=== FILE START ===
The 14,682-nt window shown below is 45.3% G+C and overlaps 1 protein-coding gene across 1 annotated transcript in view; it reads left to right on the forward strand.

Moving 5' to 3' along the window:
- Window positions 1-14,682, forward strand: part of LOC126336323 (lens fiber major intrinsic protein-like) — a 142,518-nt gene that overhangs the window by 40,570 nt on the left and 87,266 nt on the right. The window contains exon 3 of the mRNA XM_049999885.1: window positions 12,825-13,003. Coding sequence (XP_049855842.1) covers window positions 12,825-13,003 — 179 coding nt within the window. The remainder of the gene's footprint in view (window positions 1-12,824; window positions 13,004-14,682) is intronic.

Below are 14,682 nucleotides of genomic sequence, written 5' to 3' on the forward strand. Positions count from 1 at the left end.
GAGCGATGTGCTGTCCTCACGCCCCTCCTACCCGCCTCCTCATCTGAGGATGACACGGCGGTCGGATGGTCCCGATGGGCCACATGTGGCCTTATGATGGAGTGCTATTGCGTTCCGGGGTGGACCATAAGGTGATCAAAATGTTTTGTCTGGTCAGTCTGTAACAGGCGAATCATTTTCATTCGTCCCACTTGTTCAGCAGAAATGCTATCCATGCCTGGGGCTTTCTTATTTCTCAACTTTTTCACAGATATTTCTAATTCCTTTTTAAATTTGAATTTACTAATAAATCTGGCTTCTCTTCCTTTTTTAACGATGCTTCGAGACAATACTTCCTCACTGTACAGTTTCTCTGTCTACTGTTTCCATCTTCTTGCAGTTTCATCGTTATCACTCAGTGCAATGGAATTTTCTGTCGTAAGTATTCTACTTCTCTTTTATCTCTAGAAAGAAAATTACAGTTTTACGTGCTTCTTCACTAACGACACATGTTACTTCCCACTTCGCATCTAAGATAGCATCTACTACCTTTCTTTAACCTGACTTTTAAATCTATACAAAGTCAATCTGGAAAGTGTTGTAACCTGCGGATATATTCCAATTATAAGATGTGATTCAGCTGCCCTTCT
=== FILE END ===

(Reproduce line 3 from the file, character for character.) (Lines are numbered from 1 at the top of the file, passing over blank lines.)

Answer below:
- Window positions 1-14,682, forward strand: part of LOC126336323 (lens fiber major intrinsic protein-like) — a 142,518-nt gene that overhangs the window by 40,570 nt on the left and 87,266 nt on the right. The window contains exon 3 of the mRNA XM_049999885.1: window positions 12,825-13,003. Coding sequence (XP_049855842.1) covers window positions 12,825-13,003 — 179 coding nt within the window. The remainder of the gene's footprint in view (window positions 1-12,824; window positions 13,004-14,682) is intronic.